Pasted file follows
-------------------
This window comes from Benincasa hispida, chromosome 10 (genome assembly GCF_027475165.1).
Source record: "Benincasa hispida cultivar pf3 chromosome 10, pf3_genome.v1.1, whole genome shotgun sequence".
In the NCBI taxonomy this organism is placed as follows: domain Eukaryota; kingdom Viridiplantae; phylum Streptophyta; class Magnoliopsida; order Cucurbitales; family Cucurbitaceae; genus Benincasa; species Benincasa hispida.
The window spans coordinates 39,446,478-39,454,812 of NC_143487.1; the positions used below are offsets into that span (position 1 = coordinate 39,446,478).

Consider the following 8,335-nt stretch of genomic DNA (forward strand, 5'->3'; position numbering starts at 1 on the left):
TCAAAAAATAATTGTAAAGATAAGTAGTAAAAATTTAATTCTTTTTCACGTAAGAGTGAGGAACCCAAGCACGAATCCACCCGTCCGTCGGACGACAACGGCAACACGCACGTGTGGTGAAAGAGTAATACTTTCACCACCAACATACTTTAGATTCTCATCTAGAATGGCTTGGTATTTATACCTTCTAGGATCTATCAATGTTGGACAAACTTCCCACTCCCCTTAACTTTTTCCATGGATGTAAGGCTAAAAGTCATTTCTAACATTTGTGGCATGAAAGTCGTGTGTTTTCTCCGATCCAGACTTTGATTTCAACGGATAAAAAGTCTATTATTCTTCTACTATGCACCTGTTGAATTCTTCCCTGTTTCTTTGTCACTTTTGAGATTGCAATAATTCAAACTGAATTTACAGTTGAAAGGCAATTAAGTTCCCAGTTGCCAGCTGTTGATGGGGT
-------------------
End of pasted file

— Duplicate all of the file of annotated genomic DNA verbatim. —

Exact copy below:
This window comes from Benincasa hispida, chromosome 10 (genome assembly GCF_027475165.1).
Source record: "Benincasa hispida cultivar pf3 chromosome 10, pf3_genome.v1.1, whole genome shotgun sequence".
In the NCBI taxonomy this organism is placed as follows: domain Eukaryota; kingdom Viridiplantae; phylum Streptophyta; class Magnoliopsida; order Cucurbitales; family Cucurbitaceae; genus Benincasa; species Benincasa hispida.
The window spans coordinates 39,446,478-39,454,812 of NC_143487.1; the positions used below are offsets into that span (position 1 = coordinate 39,446,478).

Consider the following 8,335-nt stretch of genomic DNA (forward strand, 5'->3'; position numbering starts at 1 on the left):
TCAAAAAATAATTGTAAAGATAAGTAGTAAAAATTTAATTCTTTTTCACGTAAGAGTGAGGAACCCAAGCACGAATCCACCCGTCCGTCGGACGACAACGGCAACACGCACGTGTGGTGAAAGAGTAATACTTTCACCACCAACATACTTTAGATTCTCATCTAGAATGGCTTGGTATTTATACCTTCTAGGATCTATCAATGTTGGACAAACTTCCCACTCCCCTTAACTTTTTCCATGGATGTAAGGCTAAAAGTCATTTCTAACATTTGTGGCATGAAAGTCGTGTGTTTTCTCCGATCCAGACTTTGATTTCAACGGATAAAAAGTCTATTATTCTTCTACTATGCACCTGTTGAATTCTTCCCTGTTTCTTTGTCACTTTTGAGATTGCAATAATTCAAACTGAATTTACAGTTGAAAGGCAATTAAGTTCCCAGTTGCCAGCTGTTGATGGGGT